The Yankees, in possession of a great farm system, have a bevy of trade chips. They pushed a number of those chips into the table this summer. With the team somewhat unexpectedly in the thick of contention, it was prudent to take some future value in the form of prospects and transform it into current, tangible, major league production in the here and now.
Of course, among the trades the Yankees made, two of them were made with the future very much in mind. When they flipped Blake Rutherford, Ian Clarkin, and Tito Polo to Chicago for David Robertson and Tommy Kahnle, it was to build an uber-bullpen both now and in the future. When they sent James Kaprelian, Dustin Fowler, and Jorge Mateo to the Athletics for Sonny Gray, the Yankees wanted to secure a front-line starter for this year as well as 2018 and 2019.
The only trade that was focused solely on 2017 was the Jaime Garcia for Dietrich Enns/Zack Littell swap. So, looking only at the production these new players have provided in 2017 misses a good chunk of the point of these trades. That being said, let's do just that, and look at what the Yankees' midseason deals have done for them in the past two months, to get a sense for how much value they've already recouped in the process.
Let's get the Garcia acquisition out of the way first. Garcia has pitched 35 innings as a Yankee and has allowed 5.14 runs per nine. Baseball Reference estimates that an average pitcher in the same situations as Garcia would have posted a 5.06 RA/9 figure. Garcia has been almost exactly average, reflected in his 0.3 rWAR total.
In the aggregate, Garcia's contributions have probably been a wash; the Yankees haven't much better or worse because of him. As it stands now, with the benefit of hindsight, giving up even lower-level pitching prospects looks like an overpay, albeit an overpay the Yankees were easily willing to make, given their system depth and looming 40-man roster crunch.
The more intersting moves to analyze are obviously the ones where the big names changed hands, starting with the White Sox deal. In Robertson, the Yankees have gotten outstanding production. He's allowed just four runs in 30 innings. His 1.5 rWAR figure is actually the highest among players the Yankees acquired in-season, despite his status as a reliever. Kahnle has carried his weight as well, with a 2.59 RA/9 in 24.1 innings, totaling 0.8 rWAR.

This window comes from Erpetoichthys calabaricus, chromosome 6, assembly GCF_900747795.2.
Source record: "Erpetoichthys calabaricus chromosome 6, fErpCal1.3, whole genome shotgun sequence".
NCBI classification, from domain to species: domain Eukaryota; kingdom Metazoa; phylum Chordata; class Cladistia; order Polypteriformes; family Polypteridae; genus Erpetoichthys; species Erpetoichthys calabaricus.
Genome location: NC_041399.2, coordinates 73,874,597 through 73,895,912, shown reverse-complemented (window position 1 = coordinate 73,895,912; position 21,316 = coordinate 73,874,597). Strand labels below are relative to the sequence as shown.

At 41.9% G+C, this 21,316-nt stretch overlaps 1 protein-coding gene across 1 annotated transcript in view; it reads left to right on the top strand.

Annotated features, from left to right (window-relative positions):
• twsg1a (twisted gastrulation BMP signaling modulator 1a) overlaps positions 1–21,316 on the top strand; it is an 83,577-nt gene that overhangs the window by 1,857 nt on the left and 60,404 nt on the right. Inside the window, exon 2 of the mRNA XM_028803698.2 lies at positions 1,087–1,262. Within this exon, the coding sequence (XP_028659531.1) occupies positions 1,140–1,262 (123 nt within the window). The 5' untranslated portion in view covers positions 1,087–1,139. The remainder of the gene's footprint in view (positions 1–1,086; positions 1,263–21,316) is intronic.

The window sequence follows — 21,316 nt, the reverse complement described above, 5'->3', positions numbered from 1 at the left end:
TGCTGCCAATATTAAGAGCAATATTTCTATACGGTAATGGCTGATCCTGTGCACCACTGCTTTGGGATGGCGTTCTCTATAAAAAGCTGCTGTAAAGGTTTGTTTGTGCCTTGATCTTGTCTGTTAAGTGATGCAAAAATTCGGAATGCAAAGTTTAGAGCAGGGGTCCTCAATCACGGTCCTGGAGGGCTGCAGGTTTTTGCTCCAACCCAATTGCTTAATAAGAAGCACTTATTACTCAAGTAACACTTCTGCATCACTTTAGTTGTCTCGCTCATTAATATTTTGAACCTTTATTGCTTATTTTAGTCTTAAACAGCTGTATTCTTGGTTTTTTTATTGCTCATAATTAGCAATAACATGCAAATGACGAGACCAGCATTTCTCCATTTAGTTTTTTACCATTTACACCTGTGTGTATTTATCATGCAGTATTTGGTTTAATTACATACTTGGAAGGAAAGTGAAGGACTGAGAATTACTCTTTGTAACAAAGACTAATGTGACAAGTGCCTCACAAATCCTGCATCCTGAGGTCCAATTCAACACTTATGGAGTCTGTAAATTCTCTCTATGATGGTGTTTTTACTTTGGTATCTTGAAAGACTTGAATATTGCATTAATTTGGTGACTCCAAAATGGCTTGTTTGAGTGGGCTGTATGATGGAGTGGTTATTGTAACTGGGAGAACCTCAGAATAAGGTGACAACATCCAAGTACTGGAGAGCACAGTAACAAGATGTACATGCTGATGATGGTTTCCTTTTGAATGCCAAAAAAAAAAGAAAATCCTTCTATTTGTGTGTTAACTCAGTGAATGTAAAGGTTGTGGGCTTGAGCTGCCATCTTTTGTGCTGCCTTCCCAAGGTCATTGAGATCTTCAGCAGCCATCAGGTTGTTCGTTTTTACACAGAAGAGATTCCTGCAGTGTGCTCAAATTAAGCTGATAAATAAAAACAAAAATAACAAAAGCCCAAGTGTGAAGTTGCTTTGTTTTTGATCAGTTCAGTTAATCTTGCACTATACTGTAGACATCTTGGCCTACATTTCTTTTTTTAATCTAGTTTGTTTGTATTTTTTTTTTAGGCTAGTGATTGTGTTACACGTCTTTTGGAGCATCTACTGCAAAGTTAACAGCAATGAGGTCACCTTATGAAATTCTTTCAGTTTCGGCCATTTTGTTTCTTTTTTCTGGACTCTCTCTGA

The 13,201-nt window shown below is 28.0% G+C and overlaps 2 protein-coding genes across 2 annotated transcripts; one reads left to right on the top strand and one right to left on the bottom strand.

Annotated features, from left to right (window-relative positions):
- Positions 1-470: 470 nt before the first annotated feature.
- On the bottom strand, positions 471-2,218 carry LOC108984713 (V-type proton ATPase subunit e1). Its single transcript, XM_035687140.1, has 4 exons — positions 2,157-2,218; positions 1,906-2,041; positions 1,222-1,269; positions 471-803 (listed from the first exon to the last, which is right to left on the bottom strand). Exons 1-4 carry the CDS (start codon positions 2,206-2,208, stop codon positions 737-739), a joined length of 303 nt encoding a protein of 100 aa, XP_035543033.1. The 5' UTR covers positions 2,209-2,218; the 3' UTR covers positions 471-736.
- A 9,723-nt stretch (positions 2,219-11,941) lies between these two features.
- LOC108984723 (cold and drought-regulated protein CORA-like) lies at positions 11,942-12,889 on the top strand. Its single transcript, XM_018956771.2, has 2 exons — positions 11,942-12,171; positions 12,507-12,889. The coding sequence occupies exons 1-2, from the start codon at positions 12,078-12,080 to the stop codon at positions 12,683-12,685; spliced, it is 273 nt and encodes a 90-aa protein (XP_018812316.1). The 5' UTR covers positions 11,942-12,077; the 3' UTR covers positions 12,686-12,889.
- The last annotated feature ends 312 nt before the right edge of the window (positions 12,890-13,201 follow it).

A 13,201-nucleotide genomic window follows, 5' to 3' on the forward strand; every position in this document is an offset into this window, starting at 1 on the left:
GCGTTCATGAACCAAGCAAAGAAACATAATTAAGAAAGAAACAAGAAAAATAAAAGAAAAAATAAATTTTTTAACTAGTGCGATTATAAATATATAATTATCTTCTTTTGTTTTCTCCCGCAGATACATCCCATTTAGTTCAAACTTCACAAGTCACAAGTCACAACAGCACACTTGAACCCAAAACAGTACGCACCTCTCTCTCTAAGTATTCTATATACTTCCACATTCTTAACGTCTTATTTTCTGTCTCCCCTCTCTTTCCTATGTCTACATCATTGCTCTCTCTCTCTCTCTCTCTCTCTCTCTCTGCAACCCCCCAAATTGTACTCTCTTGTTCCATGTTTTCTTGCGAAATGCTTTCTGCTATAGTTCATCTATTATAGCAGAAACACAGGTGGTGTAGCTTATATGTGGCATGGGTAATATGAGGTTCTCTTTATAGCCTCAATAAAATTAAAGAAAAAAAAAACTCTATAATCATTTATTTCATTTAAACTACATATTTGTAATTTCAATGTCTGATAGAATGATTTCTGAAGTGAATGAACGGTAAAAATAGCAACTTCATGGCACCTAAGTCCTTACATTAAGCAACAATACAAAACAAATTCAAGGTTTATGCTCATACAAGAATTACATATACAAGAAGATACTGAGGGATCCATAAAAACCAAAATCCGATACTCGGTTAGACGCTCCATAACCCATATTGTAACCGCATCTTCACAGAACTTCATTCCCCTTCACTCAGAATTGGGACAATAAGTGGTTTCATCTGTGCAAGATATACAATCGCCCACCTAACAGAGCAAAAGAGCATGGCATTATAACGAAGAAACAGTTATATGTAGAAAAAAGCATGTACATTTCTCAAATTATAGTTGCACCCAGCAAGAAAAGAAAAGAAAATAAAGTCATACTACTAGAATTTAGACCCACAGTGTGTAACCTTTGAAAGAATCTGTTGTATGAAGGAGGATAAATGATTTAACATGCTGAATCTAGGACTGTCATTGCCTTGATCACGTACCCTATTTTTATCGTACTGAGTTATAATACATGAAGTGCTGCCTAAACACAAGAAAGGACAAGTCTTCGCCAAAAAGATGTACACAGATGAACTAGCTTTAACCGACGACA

Frazier has also been a big addition. He's hit a strong .218/.366/.424, good for a 114 wRC+. He's rated as four runs above average at third base by Defensive Runs Saved, and thus has totaled 1.3 rWAR. By Baseball Reference's calculations, that's three or four wins the Yankees have added mid-stream with just one trade.
That brings us to the Gray deal. Gray has turned in 54.2 innings with a 3.95 RA/9, good for 1.1 rWAR. So, depending on how you value the players that the likes of Gray and Frazier and Roberstson have replaced (e.g. Garrett Cooper, Caleb Smith, Bryan Mitchell, Givoanny Gallegos, etc), the Yankees have probably added around four or five wins to their 2017 bottom line. That's a pretty impressive boost from a combination of trades that were just as future-centric as they were focused on the present.
How much can we value those added wins? It's not easy to say, given the season isn't in the books, and we don't know what the Yankees would have done had they not cosummated these deals. What we do know is that the Yankees have all but clinched a playoff spot and have remained in the AL East race. They look likely post a win total in the lower-90's, and there's a decent chance they would have ended up in the mid-to-upper-80's had they stood pat at the trade deadline.
In general, wins at the point of the win curve, that upper-80/lower-90 area, are crucial, as they are often the difference between making and missing the postseason. Since one WAR on the free agent market typically goes for over $9 million these days, it's probably safe to say that the Yankees would, on average, value the wins they've added this year at well over $10 million each.
That puts the Yankees well on their way to justifying the cost of their midseason trades. It's impossible to put a precise value on the prospects they surrendered, but in total the price was a little hefty. Rutherford, Mateo, and Fowler all have Top 100 prospect pedigree, while the oft-injured Kaprelian has significant upside. Clarkin and Littell weren't particularly precious prospects but still provide non-zero value.
Yet that the Yankees have already recouped several, high-leverage wins from their deals is huge. The 2017 production that the Yankees have received is not itself enough to justify the trades, but after factoring in the potential playoff contributions their newest players may provide, plus the prospect of Gray, Robertson, and Kahnle pitching in 2018 (and beyond), it's clear that the Yankees' midseason trades are already looking like good investments.
We won't know for years which teams "won" the deals the Yankees particpated in this past July, but it's obvious even two months later that they've receieved ample production. The team would not be in as strong a position without having moved at the deadline, and they are a more dangerous October team thanks to their new additions. Nothing's settled, but so far, the Yankees have to be happy with their early returns.